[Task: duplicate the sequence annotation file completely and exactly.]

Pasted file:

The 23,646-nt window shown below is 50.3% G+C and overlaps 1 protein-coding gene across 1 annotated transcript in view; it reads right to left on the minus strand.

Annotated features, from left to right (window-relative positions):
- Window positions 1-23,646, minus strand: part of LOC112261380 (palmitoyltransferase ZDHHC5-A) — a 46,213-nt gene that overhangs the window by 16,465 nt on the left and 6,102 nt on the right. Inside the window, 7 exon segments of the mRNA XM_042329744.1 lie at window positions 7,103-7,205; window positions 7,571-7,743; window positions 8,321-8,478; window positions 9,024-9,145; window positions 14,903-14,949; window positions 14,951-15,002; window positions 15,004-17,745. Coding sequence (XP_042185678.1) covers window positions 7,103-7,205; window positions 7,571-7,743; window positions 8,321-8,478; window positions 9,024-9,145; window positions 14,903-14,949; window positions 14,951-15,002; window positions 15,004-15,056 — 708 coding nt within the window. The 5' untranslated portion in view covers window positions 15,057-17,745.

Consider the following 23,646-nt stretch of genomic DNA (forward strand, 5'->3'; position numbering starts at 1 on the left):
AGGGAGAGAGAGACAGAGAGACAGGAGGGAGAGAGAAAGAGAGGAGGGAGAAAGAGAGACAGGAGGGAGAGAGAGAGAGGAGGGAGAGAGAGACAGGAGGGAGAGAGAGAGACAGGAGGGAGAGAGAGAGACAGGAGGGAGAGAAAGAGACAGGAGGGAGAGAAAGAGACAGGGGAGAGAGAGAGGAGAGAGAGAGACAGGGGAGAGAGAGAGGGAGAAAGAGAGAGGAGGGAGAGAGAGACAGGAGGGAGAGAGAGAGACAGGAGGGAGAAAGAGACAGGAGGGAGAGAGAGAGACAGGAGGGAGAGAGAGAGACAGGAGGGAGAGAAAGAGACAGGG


The 23,646-nt window shown below is 50.3% G+C and overlaps 1 protein-coding gene across 1 annotated transcript in view; it reads right to left on the minus strand.

Annotated features, from left to right (window-relative positions):
- Window positions 1-23,646, minus strand: part of LOC112261380 (palmitoyltransferase ZDHHC5-A) — a 46,213-nt gene that overhangs the window by 16,465 nt on the left and 6,102 nt on the right. Inside the window, 7 exon segments of the mRNA XM_042329744.1 lie at window positions 7,103-7,205; window positions 7,571-7,743; window positions 8,321-8,478; window positions 9,024-9,145; window positions 14,903-14,949; window positions 14,951-15,002; window positions 15,004-17,745. Coding sequence (XP_042185678.1) covers window positions 7,103-7,205; window positions 7,571-7,743; window positions 8,321-8,478; window positions 9,024-9,145; window positions 14,903-14,949; window positions 14,951-15,002; window positions 15,004-15,056 — 708 coding nt within the window. The 5' untranslated portion in view covers window positions 15,057-17,745.

Consider the following 23,646-nt stretch of genomic DNA (forward strand, 5'->3'; position numbering starts at 1 on the left):
AGGGAGAGAGAGACAGAGAGACAGGAGGGAGAGAGAAAGAGAGGAGGGAGAAAGAGAGACAGGAGGGAGAGAGAGAGAGGAGGGAGAGAGAGACAGGAGGGAGAGAGAGAGACAGGAGGGAGAGAGAGAGACAGGAGGGAGAGAAAGAGACAGGAGGGAGAGAAAGAGACAGGGGAGAGAGAGAGGAGAGAGAGAGACAGGGGAGAGAGAGAGGGAGAAAGAGAGAGGAGGGAGAGAGAGACAGGAGGGAGAGAGAGAGACAGGAGGGAGAAAGAGACAGGAGGGAGAGAGAGAGACAGGAGGGAGAGAGAGAGACAGGAGGGAGAGAAAGAGACAGGG